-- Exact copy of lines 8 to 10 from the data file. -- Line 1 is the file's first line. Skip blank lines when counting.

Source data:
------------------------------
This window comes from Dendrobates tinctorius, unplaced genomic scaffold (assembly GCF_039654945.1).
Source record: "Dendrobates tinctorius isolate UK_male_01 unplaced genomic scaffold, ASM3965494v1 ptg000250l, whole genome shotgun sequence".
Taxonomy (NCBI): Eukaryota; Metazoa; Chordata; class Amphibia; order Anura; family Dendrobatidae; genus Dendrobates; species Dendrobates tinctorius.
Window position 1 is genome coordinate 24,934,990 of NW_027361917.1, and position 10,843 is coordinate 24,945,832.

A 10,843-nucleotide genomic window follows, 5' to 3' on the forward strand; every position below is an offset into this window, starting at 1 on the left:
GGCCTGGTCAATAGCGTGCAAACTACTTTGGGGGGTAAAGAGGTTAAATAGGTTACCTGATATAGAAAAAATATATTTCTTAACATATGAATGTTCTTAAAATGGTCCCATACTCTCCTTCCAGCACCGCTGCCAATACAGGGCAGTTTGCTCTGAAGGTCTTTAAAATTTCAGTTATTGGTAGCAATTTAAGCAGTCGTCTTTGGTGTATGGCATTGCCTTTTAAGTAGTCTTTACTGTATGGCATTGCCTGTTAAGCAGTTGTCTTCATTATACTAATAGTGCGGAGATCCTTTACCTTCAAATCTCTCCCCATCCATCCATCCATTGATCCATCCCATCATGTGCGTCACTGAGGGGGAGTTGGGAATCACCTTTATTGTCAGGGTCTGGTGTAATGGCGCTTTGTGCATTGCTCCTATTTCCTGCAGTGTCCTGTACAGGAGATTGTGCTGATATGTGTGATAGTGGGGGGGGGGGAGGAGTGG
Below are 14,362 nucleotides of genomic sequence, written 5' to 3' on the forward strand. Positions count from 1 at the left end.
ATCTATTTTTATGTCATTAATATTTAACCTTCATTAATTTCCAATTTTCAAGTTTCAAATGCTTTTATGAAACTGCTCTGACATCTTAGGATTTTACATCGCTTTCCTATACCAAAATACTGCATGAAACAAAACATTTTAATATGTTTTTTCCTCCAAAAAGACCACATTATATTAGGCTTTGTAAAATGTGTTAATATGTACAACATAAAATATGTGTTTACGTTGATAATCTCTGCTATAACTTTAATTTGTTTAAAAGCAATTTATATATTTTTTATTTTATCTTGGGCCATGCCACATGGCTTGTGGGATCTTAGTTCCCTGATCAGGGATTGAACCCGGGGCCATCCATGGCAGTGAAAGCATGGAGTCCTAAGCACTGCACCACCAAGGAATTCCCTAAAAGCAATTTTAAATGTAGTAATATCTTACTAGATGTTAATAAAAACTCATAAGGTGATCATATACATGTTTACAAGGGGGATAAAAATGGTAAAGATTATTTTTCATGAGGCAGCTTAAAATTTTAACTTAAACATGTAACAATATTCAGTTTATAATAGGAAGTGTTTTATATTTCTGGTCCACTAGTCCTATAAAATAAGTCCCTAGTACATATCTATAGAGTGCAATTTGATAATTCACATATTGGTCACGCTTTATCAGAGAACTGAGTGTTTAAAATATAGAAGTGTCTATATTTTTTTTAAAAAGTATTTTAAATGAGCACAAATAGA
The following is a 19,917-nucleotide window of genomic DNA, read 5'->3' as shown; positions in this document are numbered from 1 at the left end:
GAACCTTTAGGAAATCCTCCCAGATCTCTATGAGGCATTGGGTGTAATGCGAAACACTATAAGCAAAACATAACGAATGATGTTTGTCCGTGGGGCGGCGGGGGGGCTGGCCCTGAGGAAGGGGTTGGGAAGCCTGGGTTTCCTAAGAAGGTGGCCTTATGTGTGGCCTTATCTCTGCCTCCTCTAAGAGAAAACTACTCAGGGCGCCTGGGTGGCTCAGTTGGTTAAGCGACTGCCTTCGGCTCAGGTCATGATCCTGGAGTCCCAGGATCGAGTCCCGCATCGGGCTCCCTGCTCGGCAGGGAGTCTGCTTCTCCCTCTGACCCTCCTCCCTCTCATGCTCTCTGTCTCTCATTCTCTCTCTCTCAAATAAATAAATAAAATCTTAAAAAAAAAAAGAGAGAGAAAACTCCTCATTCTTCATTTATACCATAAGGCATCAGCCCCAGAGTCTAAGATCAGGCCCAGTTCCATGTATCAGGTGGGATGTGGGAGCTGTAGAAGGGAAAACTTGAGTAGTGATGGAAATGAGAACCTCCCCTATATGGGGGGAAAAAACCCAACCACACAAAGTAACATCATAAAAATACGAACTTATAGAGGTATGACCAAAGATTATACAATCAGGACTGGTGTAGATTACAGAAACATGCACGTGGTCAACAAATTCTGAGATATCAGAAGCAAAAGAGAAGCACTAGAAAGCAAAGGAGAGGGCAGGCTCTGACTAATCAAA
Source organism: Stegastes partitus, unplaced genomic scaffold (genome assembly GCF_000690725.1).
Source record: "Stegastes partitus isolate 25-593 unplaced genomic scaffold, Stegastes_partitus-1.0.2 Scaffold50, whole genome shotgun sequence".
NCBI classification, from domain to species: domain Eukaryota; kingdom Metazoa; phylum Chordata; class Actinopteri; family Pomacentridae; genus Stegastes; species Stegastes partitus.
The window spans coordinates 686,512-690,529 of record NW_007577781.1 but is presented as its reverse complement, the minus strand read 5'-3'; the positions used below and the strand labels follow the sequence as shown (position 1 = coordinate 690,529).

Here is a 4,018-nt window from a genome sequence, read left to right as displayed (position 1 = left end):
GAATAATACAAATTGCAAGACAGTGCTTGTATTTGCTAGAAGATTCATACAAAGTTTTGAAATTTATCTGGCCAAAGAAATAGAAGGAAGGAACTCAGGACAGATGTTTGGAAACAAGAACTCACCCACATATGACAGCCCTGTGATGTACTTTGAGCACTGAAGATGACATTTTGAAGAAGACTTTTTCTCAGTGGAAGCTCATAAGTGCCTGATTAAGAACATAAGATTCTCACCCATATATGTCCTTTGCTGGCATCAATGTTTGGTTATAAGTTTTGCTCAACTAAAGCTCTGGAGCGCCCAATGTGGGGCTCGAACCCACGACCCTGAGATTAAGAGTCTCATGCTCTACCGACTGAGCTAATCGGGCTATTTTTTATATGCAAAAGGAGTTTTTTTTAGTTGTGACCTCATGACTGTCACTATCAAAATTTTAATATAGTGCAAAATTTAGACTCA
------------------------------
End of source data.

ATCTATTTTTATGTCATTAATATTTAACCTTCATTAATTTCCAATTTTCAAGTTTCAAATGCTTTTATGAAACTGCTCTGACATCTTAGGATTTTACATCGCTTTCCTATACCAAAATACTGCATGAAACAAAACATTTTAATATGTTTTTTCCTCCAAAAAGACCACATTATATTAGGCTTTGTAAAATGTGTTAATATGTACAACATAAAATATGTGTTTACGTTGATAATCTCTGCTATAACTTTAATTTGTTTAAAAGCAATTTATATATTTTTTATTTTATCTTGGGCCATGCCACATGGCTTGTGGGATCTTAGTTCCCTGATCAGGGATTGAACCCGGGGCCATCCATGGCAGTGAAAGCATGGAGTCCTAAGCACTGCACCACCAAGGAATTCCCTAAAAGCAATTTTAAATGTAGTAATATCTTACTAGATGTTAATAAAAACTCATAAGGTGATCATATACATGTTTACAAGGGGGATAAAAATGGTAAAGATTATTTTTCATGAGGCAGCTTAAAATTTTAACTTAAACATGTAACAATATTCAGTTTATAATAGGAAGTGTTTTATATTTCTGGTCCACTAGTCCTATAAAATAAGTCCCTAGTACATATCTATAGAGTGCAATTTGATAATTCACATATTGGTCACGCTTTATCAGAGAACTGAGTGTTTAAAATATAGAAGTGTCTATATTTTTTTTAAAAAGTATTTTAAATGAGCACAAATAGA
The following is a 19,917-nucleotide window of genomic DNA, read 5'->3' as shown; positions in this document are numbered from 1 at the left end:
GAACCTTTAGGAAATCCTCCCAGATCTCTATGAGGCATTGGGTGTAATGCGAAACACTATAAGCAAAACATAACGAATGATGTTTGTCCGTGGGGCGGCGGGGGGGCTGGCCCTGAGGAAGGGGTTGGGAAGCCTGGGTTTCCTAAGAAGGTGGCCTTATGTGTGGCCTTATCTCTGCCTCCTCTAAGAGAAAACTACTCAGGGCGCCTGGGTGGCTCAGTTGGTTAAGCGACTGCCTTCGGCTCAGGTCATGATCCTGGAGTCCCAGGATCGAGTCCCGCATCGGGCTCCCTGCTCGGCAGGGAGTCTGCTTCTCCCTCTGACCCTCCTCCCTCTCATGCTCTCTGTCTCTCATTCTCTCTCTCTCAAATAAATAAATAAAATCTTAAAAAAAAAAAGAGAGAGAAAACTCCTCATTCTTCATTTATACCATAAGGCATCAGCCCCAGAGTCTAAGATCAGGCCCAGTTCCATGTATCAGGTGGGATGTGGGAGCTGTAGAAGGGAAAACTTGAGTAGTGATGGAAATGAGAACCTCCCCTATATGGGGGGAAAAAACCCAACCACACAAAGTAACATCATAAAAATACGAACTTATAGAGGTATGACCAAAGATTATACAATCAGGACTGGTGTAGATTACAGAAACATGCACGTGGTCAACAAATTCTGAGATATCAGAAGCAAAAGAGAAGCACTAGAAAGCAAAGGAGAGGGCAGGCTCTGACTAATCAAA